Fillers are a great tool, but keep in mind that there are associated risks. As always, listening to your patient’s desires and concerns, a bit of education, and creating reasonable expectations are key. All fillers hurt to some degree, so use anesthetic and be supportive of your patient during the injection process. A staff member holding your patient’s hand can be a great comfort to your patient. Bruising and swelling are not uncommon. Postinjection viral outbreaks can occur but are rare (I do not generally use antiviral prophylaxis). The risk of bacterial infection is quite low but not zero, so prep the skin with alcohol and use a sterile or semisterile technique. Late inflammatory reactions and granulomas can occur but are rare. Issues related to inflammation can occur years after the initial injection. Should your patient dislike the filler effect or have inflammatory problems, hyaluronidase injections dissolve any remaining filler. You may be surprised to find that several hyaluronidase injections can be needed. In your own practice, you should rarely, if ever, need to use hyaluronidase to reverse your treatments. Choose appropriate patients. Educate them regarding appropriate expectations. Use a conservative appropriate technique and you will be successful with fillers.

All that being said, there is a serious complication that is reported with filler injection, vascular occlusion. Vascular occlusion can lead to tissue necrosis or blindness. The risk is low, but you should inform your patient and have a consent signed before each injection session. Be aware of the location of large vessels in the region that you are injecting. The risk of intravascular injection is highest in the central face, where the facial vessels are the largest. Most commonly, areas of necrosis occur in the glabella, nasolabial fold, and nose. Always inject slowly. Inject as you withdraw the needle. Cannula injection may be safer than sharp needle injection. Should you see blanching of the skin followed by a dusky discoloration of the skin, stop injecting immediately. Inject hyaluronidase *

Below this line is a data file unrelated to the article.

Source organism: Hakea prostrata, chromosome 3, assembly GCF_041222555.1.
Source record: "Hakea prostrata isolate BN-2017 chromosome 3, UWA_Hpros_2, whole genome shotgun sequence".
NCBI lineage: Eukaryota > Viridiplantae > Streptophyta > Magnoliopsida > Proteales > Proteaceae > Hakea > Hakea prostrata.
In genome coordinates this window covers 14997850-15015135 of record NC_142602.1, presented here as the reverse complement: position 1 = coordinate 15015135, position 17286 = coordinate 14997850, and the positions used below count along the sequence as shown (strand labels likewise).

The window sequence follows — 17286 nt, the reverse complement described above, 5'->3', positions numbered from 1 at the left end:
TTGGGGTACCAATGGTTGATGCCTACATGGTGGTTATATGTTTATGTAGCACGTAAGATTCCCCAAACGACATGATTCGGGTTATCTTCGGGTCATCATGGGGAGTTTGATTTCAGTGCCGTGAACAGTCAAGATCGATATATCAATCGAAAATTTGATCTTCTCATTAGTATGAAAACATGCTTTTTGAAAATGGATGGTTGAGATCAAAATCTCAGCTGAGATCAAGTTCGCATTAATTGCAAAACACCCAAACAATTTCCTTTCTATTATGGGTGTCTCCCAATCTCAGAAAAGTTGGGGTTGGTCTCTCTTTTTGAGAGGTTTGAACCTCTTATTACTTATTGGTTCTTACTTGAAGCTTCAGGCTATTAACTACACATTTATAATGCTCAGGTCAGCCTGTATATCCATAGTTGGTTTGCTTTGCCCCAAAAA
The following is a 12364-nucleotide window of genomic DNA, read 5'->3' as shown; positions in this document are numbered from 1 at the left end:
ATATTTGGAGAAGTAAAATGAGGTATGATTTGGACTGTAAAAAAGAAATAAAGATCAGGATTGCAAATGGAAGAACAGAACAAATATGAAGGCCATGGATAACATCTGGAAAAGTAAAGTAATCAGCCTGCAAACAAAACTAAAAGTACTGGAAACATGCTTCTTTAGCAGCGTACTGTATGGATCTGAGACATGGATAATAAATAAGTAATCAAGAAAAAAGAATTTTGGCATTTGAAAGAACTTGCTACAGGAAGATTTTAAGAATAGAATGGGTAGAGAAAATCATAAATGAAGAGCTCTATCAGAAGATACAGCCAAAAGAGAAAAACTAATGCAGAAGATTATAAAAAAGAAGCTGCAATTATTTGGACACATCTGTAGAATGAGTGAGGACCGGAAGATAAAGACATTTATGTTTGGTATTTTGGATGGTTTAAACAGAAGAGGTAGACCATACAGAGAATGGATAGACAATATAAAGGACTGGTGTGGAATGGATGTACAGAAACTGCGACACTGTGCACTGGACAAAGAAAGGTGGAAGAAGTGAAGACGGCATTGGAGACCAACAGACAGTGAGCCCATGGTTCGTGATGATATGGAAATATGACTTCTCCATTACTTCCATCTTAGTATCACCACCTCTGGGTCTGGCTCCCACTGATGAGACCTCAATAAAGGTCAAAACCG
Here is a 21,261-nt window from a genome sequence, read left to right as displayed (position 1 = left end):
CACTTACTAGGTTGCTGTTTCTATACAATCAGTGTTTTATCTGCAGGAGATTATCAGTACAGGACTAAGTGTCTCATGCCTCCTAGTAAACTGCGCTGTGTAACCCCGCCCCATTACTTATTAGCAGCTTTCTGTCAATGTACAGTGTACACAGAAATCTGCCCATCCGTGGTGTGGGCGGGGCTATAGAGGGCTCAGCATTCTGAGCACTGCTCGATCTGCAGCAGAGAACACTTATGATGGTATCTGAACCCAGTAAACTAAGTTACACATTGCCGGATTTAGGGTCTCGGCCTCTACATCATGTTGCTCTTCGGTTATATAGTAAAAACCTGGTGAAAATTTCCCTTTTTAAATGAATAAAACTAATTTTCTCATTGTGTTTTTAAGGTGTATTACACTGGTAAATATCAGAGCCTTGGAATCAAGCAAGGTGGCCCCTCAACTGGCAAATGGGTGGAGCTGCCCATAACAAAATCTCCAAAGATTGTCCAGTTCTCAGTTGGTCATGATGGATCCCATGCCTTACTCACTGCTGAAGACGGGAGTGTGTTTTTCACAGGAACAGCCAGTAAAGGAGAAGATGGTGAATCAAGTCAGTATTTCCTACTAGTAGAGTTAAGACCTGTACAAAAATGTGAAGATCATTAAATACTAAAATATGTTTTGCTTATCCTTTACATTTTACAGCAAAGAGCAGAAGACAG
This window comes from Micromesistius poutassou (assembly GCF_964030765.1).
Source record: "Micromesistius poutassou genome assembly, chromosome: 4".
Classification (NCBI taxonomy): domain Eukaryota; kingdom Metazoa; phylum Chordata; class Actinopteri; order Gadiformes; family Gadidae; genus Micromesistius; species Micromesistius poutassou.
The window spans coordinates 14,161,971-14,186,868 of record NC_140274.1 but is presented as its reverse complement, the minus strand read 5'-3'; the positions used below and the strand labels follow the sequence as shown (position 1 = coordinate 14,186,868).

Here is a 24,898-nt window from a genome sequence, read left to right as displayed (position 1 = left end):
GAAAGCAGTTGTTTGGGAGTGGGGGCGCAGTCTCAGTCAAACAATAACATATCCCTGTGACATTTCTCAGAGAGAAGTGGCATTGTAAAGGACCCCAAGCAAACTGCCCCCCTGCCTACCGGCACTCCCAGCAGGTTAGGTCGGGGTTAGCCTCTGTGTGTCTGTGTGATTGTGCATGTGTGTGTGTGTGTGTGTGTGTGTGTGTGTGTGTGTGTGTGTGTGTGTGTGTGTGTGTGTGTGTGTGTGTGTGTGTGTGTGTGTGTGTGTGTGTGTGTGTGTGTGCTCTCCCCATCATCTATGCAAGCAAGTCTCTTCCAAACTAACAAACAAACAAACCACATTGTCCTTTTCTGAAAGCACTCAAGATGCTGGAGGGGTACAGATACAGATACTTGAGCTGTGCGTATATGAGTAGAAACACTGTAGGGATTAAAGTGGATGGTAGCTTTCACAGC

* Hyaluronidase , 10 to 30 units of hyaluronidase diluted 1:1 with saline per 2 × 2-cm area (Vitrase, ISTA Pharmaceuticals, Irvine, CA).

and apply a half inch of nitropaste

Nitropaste 2% – apply ½ inch (Nitro-BID; E. Fougera & Co., Melville, NY).

to the area of concern. Massage into the skin. If you are doing filler injections, you must have hyaluronidase and nitropaste available in your office. Give 325 mg of aminosalicylic acid per day. Consider daily injections of hyaluronidase and applications of nitropaste if the capillary filling is slow. Hyperbaric oxygen and topical oxygen cosmeceuticals have also been suggested. If an area of skin necrosis occurs, apply topical antibiotics and consider oral treatment, as well. Fortunately, the majority of embolic events do relatively well with appropriate treatment.

Blindness can occur owing to retrograde embolization into the retinal circulation. Retrobulbar injection of hyaluronidase has been recommended in animal models, but no human reports have been published.

These can be devastating complications. However, in many cases, skin necrosis can be minimal. This is a frightening situation for both the injector and the patient. Make sure that the patient knows that you are doing everything you can. Consultation with an experienced injector colleague can be reassuring for both you and the patient. In any case, continue to offer your full treatment and support of the patient.